How to Build the Case for a Gamification Program in a Fortune 1000 Organization | Gamified Enterprise Gamification is powerful. It is fresh, it is new, and it is revolutionary. Sound like the first line of sales pitch? Yes? Good. That is exactly what I was going for.
Pokémon : attrapez-les tous ! La saga a débuté par un simple jeu vidéo édité en 1996 au Japon. Trois ans plus tard, les pokémons franchissaient la frontière japonaise pour envahir le monde, sous de multiples formes : jeux vidéos, jeux de cartes, figurines, et même Boeing 747… Son succès, The Pokémon Company le doit à l’exploitation d’une caractéristique des joueurs, identifiée par la typologie de Bartle. El Gamificator analyse, sous l’angle de la gamification, la success story de la franchise. Pokémon : un jeu pour les collectionneurs Pokémons et gamfication
The last 10 years have been called the era of Web 2.0, a term used to describe a new type of online experience, wherein a user could be both author and audience. That decade, said SCVNGR CEO Seth Priebatsch today in his opening keynote at the SXSW conference, was the decade of social. That decade, however, has been won, said Priebatsch. Facebook has come away as the clear leader and now, a new decade is upon us - the decade of games. These are not children's games, however. These are games that could change the world. How Game Mechanics Will Solve Global Warming
Since Seth Priebatsch's keynote at this year's SXSW, excitement about adding a "game layer" to the world - liberating games from their traditional place on a computer screen and imposing game-like, social and situational constraints onto the real world (largely through mobile apps) - has positively erupted. There's been considerable interest from businesses across industries, educators, social innovators and techies alike. Latitude Research (which partnered with ReadWriteWeb last year on a study about kids and future Web technology) has launched a new study on The Future of Gaming - they want to hear fresh perspectives from both game enthusiasts and non-gamers. What do you think the role of games will (or should) be in the future? Can they motivate and inspire people to reach personal or societal goals? What Is the Future of Gamification? [Survey]
Steve Jobs: Get Rid of the Crappy Stuff - Carmine Gallo - Your Communications Coach
Charming flat - Heart of Montmartre in Paris
Entering the offices of Match.com is a bit like strutting into a disco. Coloured lights flash from the ceilings, workers lounge on circular banquettes, dance music plays from hidden speakers. Despite being in a mid-rise office tower overlooking a turnpike in the dry, landlocked city of Dallas, Texas, the Match offices are evocative of a racier environment, where anything might happen. On a hazy Monday in June, I came to meet Mandy Ginsberg, the president of Match.com US, the world's largest online dating site. Petite, preppy and freckled, with long brown hair, Ginsberg was wearing sandals, tight black jeans and a loose blouse. Her jewellery was limited to a diamond bracelet and a wedding band. Inside Match.com: It's all about the algorithm. - By David Gelles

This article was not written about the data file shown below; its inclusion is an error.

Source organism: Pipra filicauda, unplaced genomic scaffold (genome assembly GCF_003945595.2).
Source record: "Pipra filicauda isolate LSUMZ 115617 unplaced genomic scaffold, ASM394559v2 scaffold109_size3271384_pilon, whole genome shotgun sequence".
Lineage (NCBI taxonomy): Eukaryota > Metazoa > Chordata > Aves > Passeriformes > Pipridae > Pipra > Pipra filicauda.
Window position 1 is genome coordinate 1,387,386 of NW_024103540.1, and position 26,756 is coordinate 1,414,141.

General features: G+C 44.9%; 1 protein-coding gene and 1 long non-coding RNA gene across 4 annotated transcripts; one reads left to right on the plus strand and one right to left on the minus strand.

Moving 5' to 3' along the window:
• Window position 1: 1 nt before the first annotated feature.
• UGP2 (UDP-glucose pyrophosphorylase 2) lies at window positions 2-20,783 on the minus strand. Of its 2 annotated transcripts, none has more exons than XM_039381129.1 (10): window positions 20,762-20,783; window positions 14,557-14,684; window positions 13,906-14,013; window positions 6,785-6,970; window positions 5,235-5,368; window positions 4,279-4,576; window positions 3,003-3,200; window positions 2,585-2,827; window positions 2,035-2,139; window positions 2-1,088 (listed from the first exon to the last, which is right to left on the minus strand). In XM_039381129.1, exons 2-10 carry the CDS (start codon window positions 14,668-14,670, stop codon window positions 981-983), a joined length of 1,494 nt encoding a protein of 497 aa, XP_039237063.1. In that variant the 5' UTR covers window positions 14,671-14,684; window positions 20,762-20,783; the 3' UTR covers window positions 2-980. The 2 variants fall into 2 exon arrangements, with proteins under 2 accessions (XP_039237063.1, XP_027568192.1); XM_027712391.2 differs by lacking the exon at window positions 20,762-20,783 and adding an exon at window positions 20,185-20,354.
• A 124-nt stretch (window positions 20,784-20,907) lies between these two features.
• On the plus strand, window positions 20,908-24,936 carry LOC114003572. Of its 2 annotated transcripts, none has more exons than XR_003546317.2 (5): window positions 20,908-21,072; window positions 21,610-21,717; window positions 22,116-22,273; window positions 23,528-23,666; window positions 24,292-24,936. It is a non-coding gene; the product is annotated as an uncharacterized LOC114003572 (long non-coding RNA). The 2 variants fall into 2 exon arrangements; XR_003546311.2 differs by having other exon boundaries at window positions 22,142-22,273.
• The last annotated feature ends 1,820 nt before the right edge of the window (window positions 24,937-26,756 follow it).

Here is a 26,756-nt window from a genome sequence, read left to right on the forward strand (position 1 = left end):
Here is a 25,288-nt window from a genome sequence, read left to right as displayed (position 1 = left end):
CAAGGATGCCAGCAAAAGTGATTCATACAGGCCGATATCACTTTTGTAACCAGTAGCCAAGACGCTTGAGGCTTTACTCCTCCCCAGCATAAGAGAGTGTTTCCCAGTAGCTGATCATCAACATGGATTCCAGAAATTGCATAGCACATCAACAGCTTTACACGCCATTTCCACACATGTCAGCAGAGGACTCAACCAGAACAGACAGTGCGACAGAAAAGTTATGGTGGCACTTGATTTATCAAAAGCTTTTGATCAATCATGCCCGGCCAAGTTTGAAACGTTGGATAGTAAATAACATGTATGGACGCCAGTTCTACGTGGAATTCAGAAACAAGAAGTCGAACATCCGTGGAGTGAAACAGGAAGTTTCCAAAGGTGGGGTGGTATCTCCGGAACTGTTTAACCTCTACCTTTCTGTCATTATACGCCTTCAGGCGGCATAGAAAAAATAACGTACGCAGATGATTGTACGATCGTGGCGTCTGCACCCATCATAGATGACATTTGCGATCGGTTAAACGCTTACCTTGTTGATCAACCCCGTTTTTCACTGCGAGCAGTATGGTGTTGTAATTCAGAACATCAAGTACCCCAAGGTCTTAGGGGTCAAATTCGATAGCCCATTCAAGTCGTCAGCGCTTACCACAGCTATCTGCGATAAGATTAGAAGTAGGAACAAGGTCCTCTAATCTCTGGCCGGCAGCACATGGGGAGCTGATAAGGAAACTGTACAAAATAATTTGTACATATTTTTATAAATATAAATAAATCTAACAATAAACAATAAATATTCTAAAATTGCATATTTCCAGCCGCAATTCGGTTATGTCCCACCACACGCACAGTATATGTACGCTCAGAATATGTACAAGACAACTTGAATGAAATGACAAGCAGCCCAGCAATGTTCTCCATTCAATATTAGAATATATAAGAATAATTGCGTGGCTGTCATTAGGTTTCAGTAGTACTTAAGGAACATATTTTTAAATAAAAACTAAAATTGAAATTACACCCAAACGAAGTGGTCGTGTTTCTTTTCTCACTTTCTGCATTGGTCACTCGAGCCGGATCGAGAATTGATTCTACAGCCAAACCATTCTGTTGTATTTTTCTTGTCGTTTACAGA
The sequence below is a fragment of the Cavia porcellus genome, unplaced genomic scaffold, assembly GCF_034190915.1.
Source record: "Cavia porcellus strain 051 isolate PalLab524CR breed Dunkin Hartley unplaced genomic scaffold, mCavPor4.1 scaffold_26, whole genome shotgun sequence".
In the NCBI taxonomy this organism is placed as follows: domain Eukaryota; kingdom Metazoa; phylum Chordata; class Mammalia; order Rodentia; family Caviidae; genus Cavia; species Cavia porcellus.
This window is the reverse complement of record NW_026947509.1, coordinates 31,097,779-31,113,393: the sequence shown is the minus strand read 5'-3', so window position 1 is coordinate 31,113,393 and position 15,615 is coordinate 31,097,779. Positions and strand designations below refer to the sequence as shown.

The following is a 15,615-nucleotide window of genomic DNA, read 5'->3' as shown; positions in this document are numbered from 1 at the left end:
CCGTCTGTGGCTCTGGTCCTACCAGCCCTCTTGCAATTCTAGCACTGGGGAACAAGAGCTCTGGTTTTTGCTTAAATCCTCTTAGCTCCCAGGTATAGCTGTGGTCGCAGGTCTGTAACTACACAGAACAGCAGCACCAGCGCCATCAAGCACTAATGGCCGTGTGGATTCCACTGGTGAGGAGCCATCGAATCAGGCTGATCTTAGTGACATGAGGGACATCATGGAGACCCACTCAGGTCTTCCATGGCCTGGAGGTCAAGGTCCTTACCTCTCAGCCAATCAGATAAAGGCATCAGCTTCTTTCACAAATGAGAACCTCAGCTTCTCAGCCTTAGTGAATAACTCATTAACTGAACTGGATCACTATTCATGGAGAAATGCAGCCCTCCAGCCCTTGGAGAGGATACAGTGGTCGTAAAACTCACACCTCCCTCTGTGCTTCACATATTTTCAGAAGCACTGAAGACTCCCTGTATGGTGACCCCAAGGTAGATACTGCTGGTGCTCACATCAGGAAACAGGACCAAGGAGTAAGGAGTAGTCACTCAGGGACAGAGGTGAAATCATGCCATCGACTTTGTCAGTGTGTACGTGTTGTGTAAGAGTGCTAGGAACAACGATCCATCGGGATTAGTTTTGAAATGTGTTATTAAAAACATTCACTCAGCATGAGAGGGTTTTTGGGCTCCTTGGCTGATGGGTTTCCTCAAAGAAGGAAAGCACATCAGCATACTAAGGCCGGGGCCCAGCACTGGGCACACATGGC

The Dangers of Relying on Facebook I wanted to share a short post-mortem on our recent Facebook difficulties. Our app Pixamid is heavily reliant on Facebook - so much so that unless a user logs in with Facebook, the app is almost useless (it will still take photos and save them to the iPhone, but no magic whatsover). We knew that by only supporting Facebook identities, we would lose some users. But the advantages for us (ease of implementing Facebook’s Single-Sign-on, the access to both a user’s social graph and a limitless photo store, and the nearly ubiquitous nature of Facebook) were huge, so we decided early on to start with Facebook-only. Blog
SXSW 2011: The internet is over | Technology If my grandchildren ever ask me where I was when I realised the internet was over – they won't, of course, because they'll be too busy playing with the teleportation console – I'll be able to be quite specific: I was in a Mexican restaurant opposite a cemetery in Austin, Texas, halfway through eating a taco. It was the end of day two of South by Southwest Interactive, the world's highest-profile gathering of geeks and the venture capitalists who love them, and I'd been pursuing a policy of asking those I met, perhaps a little too aggressively, what it was exactly that they did. What is "user experience", really?
E-commerce : 5 sites au concept original